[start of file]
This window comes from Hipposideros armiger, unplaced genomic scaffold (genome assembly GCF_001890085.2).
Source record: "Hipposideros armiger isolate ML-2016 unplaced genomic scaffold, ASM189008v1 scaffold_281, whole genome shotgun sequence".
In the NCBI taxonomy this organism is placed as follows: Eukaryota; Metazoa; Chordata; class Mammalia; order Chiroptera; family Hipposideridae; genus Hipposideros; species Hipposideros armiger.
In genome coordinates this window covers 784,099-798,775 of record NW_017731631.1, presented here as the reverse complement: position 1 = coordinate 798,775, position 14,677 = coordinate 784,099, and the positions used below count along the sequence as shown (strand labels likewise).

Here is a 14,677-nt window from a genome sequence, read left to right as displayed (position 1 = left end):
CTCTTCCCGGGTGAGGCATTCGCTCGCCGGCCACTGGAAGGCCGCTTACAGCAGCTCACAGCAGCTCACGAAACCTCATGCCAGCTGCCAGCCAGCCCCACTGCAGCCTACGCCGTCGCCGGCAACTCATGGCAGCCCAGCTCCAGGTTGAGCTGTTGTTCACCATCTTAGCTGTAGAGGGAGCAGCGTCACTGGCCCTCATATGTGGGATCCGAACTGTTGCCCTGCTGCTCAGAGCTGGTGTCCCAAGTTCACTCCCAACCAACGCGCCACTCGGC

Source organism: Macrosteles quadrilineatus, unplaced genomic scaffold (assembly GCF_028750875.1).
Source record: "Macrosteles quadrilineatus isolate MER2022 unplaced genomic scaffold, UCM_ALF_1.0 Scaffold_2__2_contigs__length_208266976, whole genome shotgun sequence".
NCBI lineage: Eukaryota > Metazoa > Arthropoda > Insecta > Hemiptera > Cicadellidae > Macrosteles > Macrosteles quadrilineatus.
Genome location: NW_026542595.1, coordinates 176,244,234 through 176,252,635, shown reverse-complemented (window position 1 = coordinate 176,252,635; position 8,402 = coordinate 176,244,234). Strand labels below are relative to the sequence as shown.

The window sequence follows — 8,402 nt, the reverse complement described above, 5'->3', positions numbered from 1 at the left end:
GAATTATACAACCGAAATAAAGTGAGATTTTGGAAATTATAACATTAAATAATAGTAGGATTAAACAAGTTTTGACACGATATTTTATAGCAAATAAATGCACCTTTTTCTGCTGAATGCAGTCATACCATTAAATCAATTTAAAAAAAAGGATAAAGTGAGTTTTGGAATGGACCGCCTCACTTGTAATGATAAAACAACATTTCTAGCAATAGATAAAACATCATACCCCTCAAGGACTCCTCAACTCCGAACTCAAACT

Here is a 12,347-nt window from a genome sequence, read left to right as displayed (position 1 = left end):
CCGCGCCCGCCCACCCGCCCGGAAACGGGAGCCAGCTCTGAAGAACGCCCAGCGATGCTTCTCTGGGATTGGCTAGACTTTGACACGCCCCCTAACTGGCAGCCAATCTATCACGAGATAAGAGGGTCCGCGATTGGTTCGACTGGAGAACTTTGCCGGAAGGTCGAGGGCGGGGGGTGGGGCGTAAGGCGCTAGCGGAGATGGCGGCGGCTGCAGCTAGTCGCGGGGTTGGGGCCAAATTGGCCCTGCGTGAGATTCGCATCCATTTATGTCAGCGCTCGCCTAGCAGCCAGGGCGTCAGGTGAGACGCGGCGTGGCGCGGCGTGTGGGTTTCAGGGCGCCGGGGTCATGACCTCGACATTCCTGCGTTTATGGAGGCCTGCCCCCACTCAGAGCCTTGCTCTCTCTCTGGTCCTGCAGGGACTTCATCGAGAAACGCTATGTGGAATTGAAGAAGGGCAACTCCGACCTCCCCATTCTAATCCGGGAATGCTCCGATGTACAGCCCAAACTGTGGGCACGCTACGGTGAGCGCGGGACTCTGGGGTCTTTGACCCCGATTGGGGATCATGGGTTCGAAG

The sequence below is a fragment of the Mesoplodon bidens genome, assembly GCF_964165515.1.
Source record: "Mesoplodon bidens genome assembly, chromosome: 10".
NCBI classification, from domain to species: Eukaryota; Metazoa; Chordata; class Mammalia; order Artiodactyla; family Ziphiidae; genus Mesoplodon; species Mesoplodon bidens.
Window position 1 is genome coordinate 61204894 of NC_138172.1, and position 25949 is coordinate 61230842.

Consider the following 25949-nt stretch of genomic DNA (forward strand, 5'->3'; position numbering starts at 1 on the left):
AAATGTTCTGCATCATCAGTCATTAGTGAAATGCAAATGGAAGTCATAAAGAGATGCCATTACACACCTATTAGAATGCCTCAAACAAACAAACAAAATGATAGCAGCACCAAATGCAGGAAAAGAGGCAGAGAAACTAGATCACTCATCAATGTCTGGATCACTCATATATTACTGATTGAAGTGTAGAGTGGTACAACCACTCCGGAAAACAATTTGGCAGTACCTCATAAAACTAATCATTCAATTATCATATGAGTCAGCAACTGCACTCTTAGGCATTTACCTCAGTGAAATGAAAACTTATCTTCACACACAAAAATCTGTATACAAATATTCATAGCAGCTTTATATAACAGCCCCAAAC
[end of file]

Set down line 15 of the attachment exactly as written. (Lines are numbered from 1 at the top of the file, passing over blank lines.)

The sequence below is a fragment of the Mesoplodon bidens genome, assembly GCF_964165515.1.